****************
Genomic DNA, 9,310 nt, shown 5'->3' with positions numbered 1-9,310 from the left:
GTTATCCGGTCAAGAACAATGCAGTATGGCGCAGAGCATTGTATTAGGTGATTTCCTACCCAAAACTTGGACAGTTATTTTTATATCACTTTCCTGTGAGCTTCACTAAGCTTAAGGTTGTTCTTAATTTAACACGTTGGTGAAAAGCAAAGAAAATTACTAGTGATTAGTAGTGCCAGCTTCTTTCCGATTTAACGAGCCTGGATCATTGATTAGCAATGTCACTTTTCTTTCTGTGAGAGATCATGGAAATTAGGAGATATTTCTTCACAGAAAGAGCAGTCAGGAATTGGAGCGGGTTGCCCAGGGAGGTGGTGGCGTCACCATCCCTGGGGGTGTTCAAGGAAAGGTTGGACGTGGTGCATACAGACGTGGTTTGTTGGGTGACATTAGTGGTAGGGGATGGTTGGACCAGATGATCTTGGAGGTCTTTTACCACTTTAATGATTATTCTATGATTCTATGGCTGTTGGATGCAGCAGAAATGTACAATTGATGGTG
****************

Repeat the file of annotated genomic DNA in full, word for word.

Genomic DNA, 9,310 nt, shown 5'->3' with positions numbered 1-9,310 from the left:
GTTATCCGGTCAAGAACAATGCAGTATGGCGCAGAGCATTGTATTAGGTGATTTCCTACCCAAAACTTGGACAGTTATTTTTATATCACTTTCCTGTGAGCTTCACTAAGCTTAAGGTTGTTCTTAATTTAACACGTTGGTGAAAAGCAAAGAAAATTACTAGTGATTAGTAGTGCCAGCTTCTTTCCGATTTAACGAGCCTGGATCATTGATTAGCAATGTCACTTTTCTTTCTGTGAGAGATCATGGAAATTAGGAGATATTTCTTCACAGAAAGAGCAGTCAGGAATTGGAGCGGGTTGCCCAGGGAGGTGGTGGCGTCACCATCCCTGGGGGTGTTCAAGGAAAGGTTGGACGTGGTGCATACAGACGTGGTTTGTTGGGTGACATTAGTGGTAGGGGATGGTTGGACCAGATGATCTTGGAGGTCTTTTACCACTTTAATGATTATTCTATGATTCTATGGCTGTTGGATGCAGCAGAAATGTACAATTGATGGTG